The Future of Subversion?

Following a blog post by Ben Collins-Sussman, one of the original developers of Subversion, about the future of the open-source revision control system, Slashdot asks "is there still a need for centralized version control in some environments?"

Frankly - yes, there is. Just like we're always going to need one-bedroom apartments, even though most people end up getting a bigger place sooner or later. For some people, it's all they'll ever need - and for other people, it will always be an important stepping-stone on the path to bigger and better things.

I wrote my first program on an Amstrad 6128, many years ago. Committing a revision meant saving it onto a 3" floppy disk and putting it in a desk drawer. Tagging meant I'd write "dylan - hello.bas" on the label in pen instead of pencil, and then ask Dad for another disk. That approach - saving frequently and using offline copies for important milestones - got me through school, college, university and my first four years of gainful employment. These were all self-contained, short-term projects of one sort or another, and generally I'd be the only developer working on them. I didn't really get what revision control was, because I wasn't aware of having any problems to which it offered a better solution.

I should mention that, at university, they did teach us CVS briefly, as part of a ten-week course on "Software Tools and Techniques". Problem is, after that initial exposure to it, it played no part in any of the course material or assignments we did over the following two years - and we weren't really expected to use it except on the "learning CVS" assignment - so I think a lot of us, myself included, left with CVS filed alongside awk and sed as tools that were useful in certain circumstances but for which better alternatives existed for day-to-day development.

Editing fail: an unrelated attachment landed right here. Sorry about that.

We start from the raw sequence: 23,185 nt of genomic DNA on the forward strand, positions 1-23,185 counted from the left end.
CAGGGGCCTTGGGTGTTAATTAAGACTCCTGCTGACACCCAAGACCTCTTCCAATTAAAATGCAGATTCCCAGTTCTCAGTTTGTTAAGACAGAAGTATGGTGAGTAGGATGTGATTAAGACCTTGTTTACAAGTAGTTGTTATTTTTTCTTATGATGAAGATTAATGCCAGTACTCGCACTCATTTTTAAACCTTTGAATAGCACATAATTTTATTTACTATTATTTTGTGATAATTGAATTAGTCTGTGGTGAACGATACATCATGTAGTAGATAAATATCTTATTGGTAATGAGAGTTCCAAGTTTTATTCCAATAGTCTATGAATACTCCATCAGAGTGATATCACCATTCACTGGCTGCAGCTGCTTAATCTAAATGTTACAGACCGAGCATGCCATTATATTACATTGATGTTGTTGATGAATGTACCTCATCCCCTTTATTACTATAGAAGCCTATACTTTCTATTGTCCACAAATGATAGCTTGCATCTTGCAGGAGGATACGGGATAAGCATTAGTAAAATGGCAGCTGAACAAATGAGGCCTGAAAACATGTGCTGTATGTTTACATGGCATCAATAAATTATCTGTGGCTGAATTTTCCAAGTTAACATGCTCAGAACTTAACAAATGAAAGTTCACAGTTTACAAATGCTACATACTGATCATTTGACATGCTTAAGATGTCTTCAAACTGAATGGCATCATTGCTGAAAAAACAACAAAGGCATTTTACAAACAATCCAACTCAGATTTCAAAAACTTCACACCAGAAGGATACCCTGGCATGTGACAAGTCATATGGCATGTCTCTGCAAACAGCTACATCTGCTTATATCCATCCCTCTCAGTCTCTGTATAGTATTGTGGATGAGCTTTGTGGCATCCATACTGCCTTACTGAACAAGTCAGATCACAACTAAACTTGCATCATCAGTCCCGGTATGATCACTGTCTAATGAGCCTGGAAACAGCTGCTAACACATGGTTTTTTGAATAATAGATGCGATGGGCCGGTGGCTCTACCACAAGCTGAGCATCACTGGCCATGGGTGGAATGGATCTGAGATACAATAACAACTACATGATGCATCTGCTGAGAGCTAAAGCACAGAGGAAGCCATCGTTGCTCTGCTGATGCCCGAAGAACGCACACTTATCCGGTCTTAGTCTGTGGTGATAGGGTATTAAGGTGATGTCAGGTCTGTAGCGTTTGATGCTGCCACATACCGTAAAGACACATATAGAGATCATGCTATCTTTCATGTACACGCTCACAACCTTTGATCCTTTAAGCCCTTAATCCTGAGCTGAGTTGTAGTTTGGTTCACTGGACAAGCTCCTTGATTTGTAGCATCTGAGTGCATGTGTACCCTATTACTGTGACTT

It wasn't until 2005, about twenty years after "hello.bas", that revision control actually become a day-to-day problem. One of my previous projects had turned into a full-time job, and we'd hired someone else - who also had no team development experience - to help out. At first, it was chaos. Our initial solution was using Beyond Compare (the nicest file comparison program I've used) to sync our local working copies against the live code. This lasted a couple of months, I think - until we hit a problem that meant rolling-back the code to a specific point, and neither of us had an appropriate snapshot. Whilst Beyond Compare was great, and simple file-comparison syncing was easy to understand, we needed something better. I installed Subversion, imported our codebase, and we've never looked back.

This is what I think makes Subversion interesting - and what guarantees a growing user base for the foreseeable future. It's a significant milestone on the road to becoming a better developer. I'm sure there's people out there who learn this stuff as a junior developer on a 50-strong team, with a sysadmin managing their BitKeeper repository and a mentor patiently explaining how it all works. I don't think they're the people we need to worry about. It's the people who have have already moved from simple copies to syncing tools, and are looking for the next step. When you start building a team around people who are used to working individually, revision control can get very complex, very fast, and I've found installing and running my own Subversion repository to be a great way to slowly get to grips with lots of the underlying concepts.